From this affidavit, it is clear that the two plaintiffs were beneficiaries of a will made by their late father, James George, in which will, the testator appointed the first plaintiff and her husband as executors and trustees of the will. Both of them were also to be guardians to the second defendant, who was at the time, a minor.

The property, subject-matter of this action, which, as the affidavit states, is situate at No. 21 Broad Street, Lagos, has, by an Indenture dated 30th April, 1955 and exhibited as “B” to the affidavit of the first plaintiff aforesaid, been demised unto the first defendant, the national bank of Nigeria by the first plaintiff –

“TO HOLD the same UNTO the Lessees for a term of Ninety (90) years commencing as from the 1st day of May, 1955.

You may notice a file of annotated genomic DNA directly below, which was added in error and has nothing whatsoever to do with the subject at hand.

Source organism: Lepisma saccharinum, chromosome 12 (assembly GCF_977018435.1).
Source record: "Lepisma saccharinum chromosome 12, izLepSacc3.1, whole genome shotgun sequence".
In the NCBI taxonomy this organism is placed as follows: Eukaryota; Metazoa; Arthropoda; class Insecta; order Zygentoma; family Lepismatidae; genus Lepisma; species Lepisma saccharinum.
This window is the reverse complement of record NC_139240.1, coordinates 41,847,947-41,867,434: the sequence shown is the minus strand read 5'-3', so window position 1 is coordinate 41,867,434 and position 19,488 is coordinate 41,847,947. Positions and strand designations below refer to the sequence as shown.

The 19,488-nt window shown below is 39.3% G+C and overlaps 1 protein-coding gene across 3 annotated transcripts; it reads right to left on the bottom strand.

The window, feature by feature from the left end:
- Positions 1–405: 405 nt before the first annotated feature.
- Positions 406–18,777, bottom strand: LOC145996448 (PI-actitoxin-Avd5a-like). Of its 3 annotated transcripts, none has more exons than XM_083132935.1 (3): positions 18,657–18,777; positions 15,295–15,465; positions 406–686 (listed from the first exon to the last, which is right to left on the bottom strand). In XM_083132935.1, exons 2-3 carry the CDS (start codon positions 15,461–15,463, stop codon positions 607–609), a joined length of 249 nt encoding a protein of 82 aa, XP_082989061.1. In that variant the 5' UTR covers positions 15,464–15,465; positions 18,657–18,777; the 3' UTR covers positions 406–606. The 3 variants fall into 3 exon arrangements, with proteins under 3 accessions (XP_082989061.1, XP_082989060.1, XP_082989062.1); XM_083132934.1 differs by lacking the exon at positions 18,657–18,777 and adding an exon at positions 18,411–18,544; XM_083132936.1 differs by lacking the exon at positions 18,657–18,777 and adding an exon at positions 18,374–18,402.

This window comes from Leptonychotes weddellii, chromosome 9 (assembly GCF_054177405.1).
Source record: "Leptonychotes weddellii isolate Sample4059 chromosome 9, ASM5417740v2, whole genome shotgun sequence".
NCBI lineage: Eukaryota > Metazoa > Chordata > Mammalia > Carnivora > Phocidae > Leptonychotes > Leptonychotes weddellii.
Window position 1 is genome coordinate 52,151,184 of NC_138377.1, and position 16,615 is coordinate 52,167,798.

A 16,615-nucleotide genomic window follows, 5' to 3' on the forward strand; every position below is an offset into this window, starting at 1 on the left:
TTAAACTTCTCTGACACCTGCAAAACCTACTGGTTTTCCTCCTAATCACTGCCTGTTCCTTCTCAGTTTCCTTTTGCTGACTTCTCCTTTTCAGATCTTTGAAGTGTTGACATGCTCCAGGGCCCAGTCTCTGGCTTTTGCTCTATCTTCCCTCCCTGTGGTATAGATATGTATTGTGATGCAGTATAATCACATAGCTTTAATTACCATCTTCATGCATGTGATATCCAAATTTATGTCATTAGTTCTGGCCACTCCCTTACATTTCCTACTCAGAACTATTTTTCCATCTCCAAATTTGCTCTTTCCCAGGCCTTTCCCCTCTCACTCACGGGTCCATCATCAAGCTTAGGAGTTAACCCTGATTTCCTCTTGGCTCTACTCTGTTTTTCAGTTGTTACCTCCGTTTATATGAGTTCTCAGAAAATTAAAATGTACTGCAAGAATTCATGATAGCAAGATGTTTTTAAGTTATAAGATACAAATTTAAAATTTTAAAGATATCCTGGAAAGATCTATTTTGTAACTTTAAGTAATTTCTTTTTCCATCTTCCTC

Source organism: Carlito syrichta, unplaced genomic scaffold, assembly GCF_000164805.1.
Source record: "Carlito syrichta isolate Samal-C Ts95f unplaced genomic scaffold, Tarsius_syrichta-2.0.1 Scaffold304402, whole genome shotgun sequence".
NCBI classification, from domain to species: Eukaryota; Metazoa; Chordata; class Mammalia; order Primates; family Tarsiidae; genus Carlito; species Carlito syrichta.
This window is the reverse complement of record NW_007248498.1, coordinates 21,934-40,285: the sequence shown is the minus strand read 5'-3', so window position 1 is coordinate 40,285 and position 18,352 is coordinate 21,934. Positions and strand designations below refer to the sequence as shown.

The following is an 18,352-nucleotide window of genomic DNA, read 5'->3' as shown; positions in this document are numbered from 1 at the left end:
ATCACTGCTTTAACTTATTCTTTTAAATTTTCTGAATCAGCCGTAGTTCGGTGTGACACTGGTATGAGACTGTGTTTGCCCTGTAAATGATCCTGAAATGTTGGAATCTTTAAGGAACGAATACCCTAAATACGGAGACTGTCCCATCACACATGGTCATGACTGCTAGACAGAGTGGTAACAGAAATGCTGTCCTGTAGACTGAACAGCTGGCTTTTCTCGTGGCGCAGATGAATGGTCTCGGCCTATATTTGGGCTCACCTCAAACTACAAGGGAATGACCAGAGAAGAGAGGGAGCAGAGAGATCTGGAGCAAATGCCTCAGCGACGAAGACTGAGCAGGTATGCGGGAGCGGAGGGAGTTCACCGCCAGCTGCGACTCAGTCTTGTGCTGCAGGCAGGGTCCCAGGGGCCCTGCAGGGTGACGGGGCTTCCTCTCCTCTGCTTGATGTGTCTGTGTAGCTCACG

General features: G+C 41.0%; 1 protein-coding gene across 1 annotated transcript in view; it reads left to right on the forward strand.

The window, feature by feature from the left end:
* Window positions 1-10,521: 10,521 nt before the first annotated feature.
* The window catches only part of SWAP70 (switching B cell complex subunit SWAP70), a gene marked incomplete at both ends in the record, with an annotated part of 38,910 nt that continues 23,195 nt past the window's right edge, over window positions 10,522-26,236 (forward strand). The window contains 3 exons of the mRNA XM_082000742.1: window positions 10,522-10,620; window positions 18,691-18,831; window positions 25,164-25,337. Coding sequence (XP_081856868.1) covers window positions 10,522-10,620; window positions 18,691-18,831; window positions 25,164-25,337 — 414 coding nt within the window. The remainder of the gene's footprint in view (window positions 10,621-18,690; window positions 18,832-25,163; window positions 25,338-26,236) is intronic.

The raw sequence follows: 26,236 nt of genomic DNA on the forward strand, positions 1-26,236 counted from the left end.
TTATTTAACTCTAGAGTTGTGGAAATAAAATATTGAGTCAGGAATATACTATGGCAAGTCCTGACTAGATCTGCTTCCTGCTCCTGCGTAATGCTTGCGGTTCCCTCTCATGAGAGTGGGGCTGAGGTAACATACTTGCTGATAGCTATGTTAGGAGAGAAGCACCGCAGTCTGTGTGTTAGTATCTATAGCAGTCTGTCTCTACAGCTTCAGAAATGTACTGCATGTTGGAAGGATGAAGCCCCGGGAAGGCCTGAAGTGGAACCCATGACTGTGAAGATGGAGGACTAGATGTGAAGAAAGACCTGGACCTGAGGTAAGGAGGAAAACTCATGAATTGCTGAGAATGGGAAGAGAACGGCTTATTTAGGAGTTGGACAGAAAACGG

As part of the covenants attached to the lease, the Lessees were under obligation to repair, improve, renovate, during the said term of the lease, the property purely at their own expense. They could also demolish and rebuild the property at their own discretion and cost.

What happened to the property after the lease would be found in the affidavit of Samson Olatunde Banjo, the Acting General Manager of the bank who deposed as follows:-

“4.   That following the lease of the property to the 1st defendant in 1955, the first defendant was using the old building on the property as store.

5.     That by an instrument of transfer dated 28th February, 1961, the lease was transferred to the National Investment Properties Company Limited whose interest was registered on the 5th of January, 1962 under the Titles Act, this being the 2nd registration.

6.     That by an instrument of transfer dated 11th November, 1963 the lease was again assigned to the Western Region Marketing Board, whose interest was registered under the Titles Act on the 13th August, 1964, that being the 3rd registration.

7.     That by an instrument of transfer dated 20th December, 1967, the lease was finally transferred to the 2nd defendant in this case whose interest was again registered under the Titles Act, being the 4th registration thereof.”